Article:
Are Teeth Stronger Than Bones? Finding the Toughest Substance in the Human Body

When it comes to the strength of our body’s structures, we often think of bones as being the strongest and most durable. But what about our teeth? Are they just as strong, or do they fall short when compared to our bones?

There are several debates on whether the teeth or the bone is stronger. Teeth are mainly used for breaking down food, the bones protect our organs, provide structure, and allow us to move.

The answer is the teeth, as its composition makes it the hardest substance in the human body. In particular, the tooth enamel, which is the outer covering of the tooth, is 95% minerals, 4% water, and 1% protein. The main mineral present (~90%) in the enamel is hydroxyapatite, a form of apatite which comprises of calcium, phosphate and water. It is this high percentage of hydroxyapatite that makes the teeth incredibly strong and durable.

Anatomy of the tooth | Image credits: Reason to Smile Dental

While hydroxyapatite is present in both the teeth and the bone, only 65% of the latter is made up of minerals. The remaining 35% are made up of organic substances such as type I collagen (~90%) and non-collagenous proteins (~10%). It is this organic component that gives bones their flexibility as compared to the teeth.

As we can see, the main difference between the teeth and the bone is the higher concentration of hydroxyapatite, and it is this difference that makes the former a much stronger material than the bone.

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As hydroxyapatite makes up over 90% of a tooth composition, toothpaste manufacturers have produced hydroxyapatite toothpaste to aid with the remineralization of the tooth.These toothpaste are made with synthetic hydroxyapatite (HAp), a biocompatible and bioactive material that was invented in the 1990s to replicate the organic hydroxyapatite. Some of the popular hydroxyapatite toothpaste in the market include:

  1. Boka Coco Ginger (Nano-Hydroxyapatite) Natural Toothpaste
  2. Davids Nano Hydroxyapatite Natural Toothpaste
  3. Apagard Premio (Nano-Hydroxyapatite) Toothpaste
  4. PerioSciences Natural Toothpaste
  5. Dr. Brite Healthy Smile Toothpaste

Strength of Teeth vs Bones

While we can conclude that the tooth is stronger than the bone, you may have wondered just how strong a tooth exactly is, and how it compares against the bone.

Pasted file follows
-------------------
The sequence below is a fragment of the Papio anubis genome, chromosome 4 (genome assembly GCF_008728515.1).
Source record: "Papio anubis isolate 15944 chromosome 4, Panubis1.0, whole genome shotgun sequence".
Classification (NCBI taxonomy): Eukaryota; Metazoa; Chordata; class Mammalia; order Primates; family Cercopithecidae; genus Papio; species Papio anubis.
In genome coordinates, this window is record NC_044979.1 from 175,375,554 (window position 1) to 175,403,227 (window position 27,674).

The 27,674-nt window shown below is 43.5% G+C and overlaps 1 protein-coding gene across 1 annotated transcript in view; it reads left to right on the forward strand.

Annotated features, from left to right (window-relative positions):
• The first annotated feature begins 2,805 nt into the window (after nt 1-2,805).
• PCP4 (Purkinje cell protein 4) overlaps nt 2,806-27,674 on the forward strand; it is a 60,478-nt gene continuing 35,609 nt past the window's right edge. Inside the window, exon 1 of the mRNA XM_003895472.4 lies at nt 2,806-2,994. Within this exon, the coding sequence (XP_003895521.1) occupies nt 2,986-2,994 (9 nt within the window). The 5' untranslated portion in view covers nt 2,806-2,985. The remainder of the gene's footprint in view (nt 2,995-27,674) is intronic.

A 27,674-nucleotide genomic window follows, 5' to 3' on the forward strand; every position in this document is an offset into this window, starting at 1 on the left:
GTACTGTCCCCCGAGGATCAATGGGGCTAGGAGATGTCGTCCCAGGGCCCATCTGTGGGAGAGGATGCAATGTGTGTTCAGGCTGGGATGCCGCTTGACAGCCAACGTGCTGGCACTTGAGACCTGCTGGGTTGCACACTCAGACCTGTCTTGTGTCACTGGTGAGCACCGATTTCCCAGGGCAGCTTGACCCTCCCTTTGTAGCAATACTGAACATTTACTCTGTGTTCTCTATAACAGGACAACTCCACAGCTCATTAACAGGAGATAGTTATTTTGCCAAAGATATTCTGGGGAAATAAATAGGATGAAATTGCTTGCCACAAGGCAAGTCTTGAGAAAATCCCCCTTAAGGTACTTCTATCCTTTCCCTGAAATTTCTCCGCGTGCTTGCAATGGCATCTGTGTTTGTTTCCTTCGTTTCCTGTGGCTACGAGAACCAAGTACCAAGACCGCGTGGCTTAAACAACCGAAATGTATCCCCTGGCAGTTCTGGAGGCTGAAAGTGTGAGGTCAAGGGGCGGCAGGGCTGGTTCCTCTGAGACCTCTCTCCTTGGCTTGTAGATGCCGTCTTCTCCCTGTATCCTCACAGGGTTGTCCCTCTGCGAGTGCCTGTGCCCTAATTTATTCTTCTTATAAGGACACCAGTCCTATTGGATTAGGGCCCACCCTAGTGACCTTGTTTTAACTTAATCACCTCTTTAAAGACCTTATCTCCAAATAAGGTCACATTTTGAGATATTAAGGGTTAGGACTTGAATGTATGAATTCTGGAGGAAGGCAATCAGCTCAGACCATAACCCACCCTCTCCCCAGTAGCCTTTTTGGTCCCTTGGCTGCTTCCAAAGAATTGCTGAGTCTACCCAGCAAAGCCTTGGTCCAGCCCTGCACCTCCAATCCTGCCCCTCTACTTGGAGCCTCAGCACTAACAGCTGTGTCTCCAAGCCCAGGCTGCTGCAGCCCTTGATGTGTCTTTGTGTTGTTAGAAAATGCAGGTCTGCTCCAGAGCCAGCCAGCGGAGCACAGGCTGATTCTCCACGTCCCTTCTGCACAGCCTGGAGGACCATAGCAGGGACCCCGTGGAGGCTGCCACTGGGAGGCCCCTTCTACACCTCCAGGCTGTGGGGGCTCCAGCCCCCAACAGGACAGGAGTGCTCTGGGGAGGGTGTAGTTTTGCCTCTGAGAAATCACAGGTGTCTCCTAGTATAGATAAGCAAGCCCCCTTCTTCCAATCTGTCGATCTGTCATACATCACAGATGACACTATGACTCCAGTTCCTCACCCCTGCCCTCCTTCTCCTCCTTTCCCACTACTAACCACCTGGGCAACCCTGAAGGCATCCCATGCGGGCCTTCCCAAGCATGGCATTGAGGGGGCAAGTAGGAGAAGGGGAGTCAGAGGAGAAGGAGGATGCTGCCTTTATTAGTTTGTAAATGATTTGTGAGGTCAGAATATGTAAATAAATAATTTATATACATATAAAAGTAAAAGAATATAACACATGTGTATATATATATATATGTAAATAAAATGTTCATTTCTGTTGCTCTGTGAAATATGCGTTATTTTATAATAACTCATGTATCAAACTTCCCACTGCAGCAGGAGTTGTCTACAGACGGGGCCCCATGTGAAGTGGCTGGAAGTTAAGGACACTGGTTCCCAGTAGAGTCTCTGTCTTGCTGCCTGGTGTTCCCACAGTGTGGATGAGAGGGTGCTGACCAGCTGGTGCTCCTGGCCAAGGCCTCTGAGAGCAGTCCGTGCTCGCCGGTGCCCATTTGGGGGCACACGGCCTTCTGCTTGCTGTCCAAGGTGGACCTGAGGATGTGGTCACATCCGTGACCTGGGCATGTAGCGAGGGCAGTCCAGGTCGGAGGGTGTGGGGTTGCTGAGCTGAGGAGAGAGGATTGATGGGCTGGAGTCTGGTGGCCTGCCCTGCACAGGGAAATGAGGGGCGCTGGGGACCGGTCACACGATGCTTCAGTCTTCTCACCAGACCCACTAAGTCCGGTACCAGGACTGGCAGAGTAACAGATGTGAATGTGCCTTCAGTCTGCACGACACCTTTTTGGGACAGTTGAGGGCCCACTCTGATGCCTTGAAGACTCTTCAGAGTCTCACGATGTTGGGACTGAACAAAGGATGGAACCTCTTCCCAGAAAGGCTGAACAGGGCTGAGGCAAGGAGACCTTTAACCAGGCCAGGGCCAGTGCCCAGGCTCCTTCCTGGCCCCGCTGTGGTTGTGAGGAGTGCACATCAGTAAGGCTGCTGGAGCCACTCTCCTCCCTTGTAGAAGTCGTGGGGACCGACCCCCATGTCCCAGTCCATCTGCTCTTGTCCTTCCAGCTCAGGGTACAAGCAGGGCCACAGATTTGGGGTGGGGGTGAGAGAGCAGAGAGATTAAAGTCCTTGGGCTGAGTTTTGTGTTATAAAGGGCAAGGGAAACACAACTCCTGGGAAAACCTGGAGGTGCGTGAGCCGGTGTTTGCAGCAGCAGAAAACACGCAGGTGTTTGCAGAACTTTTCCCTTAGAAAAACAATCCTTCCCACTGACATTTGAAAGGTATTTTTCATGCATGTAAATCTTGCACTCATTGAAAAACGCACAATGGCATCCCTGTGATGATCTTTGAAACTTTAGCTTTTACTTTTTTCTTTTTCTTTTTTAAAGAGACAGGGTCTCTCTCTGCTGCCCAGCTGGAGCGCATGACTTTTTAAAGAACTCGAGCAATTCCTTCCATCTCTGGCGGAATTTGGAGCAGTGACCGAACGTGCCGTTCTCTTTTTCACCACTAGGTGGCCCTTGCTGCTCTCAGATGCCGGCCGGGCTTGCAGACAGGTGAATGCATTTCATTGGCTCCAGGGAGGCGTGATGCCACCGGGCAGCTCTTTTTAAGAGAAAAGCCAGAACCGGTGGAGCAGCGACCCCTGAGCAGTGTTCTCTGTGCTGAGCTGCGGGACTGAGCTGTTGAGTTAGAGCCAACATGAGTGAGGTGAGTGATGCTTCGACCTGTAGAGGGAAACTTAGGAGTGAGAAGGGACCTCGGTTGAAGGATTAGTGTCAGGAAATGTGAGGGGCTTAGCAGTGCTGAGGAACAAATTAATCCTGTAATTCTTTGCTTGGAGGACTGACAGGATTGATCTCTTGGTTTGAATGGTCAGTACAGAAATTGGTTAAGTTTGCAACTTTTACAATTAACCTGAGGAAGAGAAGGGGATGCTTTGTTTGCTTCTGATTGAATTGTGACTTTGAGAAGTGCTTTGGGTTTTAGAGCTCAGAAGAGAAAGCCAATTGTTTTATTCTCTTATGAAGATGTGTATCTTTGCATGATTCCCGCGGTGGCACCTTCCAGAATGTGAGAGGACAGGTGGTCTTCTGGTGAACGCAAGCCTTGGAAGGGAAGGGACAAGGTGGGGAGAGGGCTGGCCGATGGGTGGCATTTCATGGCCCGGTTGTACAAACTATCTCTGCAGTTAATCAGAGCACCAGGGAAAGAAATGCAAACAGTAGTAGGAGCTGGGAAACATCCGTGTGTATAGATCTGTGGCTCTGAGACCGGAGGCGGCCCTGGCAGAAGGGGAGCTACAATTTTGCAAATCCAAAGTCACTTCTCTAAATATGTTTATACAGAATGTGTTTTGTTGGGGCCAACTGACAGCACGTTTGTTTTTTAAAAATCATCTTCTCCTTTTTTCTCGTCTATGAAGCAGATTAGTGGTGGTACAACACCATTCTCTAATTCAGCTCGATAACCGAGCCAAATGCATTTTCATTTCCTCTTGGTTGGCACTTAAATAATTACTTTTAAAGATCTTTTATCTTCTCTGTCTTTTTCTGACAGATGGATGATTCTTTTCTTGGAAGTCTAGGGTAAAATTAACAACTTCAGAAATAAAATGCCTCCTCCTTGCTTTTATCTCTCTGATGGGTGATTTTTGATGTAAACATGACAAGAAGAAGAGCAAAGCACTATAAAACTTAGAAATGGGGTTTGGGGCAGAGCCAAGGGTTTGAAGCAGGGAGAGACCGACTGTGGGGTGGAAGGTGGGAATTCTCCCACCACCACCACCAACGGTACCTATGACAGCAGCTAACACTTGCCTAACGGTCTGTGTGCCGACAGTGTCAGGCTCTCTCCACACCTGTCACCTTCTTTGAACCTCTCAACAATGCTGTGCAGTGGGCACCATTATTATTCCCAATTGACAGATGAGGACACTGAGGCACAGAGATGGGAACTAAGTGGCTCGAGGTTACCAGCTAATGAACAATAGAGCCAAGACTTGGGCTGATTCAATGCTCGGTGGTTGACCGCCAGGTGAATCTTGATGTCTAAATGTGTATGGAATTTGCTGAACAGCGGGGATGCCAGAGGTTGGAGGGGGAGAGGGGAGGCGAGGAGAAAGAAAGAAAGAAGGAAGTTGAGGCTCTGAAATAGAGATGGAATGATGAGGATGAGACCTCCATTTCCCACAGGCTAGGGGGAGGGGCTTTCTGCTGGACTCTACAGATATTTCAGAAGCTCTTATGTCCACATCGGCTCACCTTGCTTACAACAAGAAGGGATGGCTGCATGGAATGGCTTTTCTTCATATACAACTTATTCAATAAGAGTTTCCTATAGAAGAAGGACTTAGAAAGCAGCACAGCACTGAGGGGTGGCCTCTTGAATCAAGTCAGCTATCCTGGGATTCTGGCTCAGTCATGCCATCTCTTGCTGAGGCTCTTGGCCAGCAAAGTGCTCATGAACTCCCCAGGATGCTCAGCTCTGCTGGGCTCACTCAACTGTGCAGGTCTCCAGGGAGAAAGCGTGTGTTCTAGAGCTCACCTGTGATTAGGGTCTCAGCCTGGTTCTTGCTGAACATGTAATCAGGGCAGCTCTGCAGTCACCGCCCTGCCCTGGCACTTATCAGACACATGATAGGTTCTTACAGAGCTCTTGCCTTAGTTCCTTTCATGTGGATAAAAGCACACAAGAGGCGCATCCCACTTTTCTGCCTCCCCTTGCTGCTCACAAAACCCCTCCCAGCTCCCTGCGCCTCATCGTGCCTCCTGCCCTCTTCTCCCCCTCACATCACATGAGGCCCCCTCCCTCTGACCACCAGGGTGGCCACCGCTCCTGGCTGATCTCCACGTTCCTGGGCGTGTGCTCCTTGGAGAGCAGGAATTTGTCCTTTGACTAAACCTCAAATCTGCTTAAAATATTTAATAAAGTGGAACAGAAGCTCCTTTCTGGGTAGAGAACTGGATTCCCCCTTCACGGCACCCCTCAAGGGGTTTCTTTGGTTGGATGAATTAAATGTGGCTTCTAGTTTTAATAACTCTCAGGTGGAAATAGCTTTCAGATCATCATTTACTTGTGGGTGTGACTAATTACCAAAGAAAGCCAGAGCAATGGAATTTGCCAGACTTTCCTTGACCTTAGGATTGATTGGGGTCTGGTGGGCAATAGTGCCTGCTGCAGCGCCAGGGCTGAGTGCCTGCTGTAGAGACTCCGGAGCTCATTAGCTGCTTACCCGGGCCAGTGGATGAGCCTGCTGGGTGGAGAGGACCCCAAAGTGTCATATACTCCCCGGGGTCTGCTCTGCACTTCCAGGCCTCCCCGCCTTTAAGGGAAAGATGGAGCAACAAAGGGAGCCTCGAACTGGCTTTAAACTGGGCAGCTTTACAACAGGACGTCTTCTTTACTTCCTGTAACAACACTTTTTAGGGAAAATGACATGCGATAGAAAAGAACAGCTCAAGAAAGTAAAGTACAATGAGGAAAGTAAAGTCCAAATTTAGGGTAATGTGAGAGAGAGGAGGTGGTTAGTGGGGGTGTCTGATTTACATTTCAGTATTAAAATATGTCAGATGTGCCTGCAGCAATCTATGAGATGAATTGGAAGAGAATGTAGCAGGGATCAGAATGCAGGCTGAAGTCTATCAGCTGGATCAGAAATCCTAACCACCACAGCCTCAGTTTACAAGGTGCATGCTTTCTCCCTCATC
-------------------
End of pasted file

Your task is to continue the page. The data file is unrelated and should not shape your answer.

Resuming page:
The amount of pressure that a bone can withstand can vary depending on a number of factors, including the type of bone, its density, and its size and shape. In general, however, it takes about 1700 pounds per square inch (PSI) to break the human femur.

For comparison, traditional concrete have a PSI ranging from 2,000 to 5,000 PSI while steel have a strength of 40,000 PSI.

The teeth, which are designed to tear through meat and tough plants, handles around 150 to 200 PSI when the teeth is clenched. However, the average human tooth can withstand up to 20,000 pounds of force before it breaks

As previously mentioned, the strength of the tooth is due to the high concentration of hydroxyapatite. This mineral belongs to a group of phosphate called Apatite which has a Mohs Hardness Scale of 5, making the tooth enamel the one of the hardest biological material on Earth.

Mohs Hardness Scale | Image credits: Bonz-n-Stone

The scale is a test designed to measure the hardness of a mineral, with 1 being the least hard (e.g Talc), and 10 being the hardest (e.g Diamond). For reference, iron and has a Mohs scale of 4-4.5 while glass measures 5.5 on the scale.

That said, the tooth enamel is more brittle than steel and can chip much more easily. Furthermore, the strength of the tooth is compromised when it suffers from demineralization, a condition where the minerals are attrited from organic acids produced by plaque.

Difference Between Teeth and Bones

While both share several commonalities including their color and composition, teeth are not bones. In fact, the teeth and the bones differs in several ways:

  • A broken bone is able to repair and heal itself whereas a tooth do not grow back if it is chipped.
  • Bones undergo modification and remodeling under stress. While a teeth can shift under certain circumstances (e.g grinding of teeth, braces), its structure remains largely unchanged.
  • Bones contains the bone marrow, a soft, spongy tissue. Bone marrow produces hematopoietic stem cells, an “immature” cell which transforms into red blood cells, white blood cells, and platelets. This is absent in the tooth.
  • Teeth are exposed while our bones are “tucked safely” under our skin.

It is important to note that the strength of a tooth or a bone can vary depending on many factors, such as the type of tooth or bone, the presence of any dental work, the overall health of the tooth or bone, and the density, shape, and size of the tooth or bone. Additionally, bones can become stronger with regular exercise and physical activity, while teeth can become weaker due to factors such as decay and injury.

In summary, both teeth and bones have unique properties that contribute to their strength, and they can withstand a significant amount of force before breaking. That said, one must maintain good oral hygiene and see a dentist regularly to ensure that teeth remain strong and healthy, and to engage in regular exercise and physical activity to keep bones strong and healthy.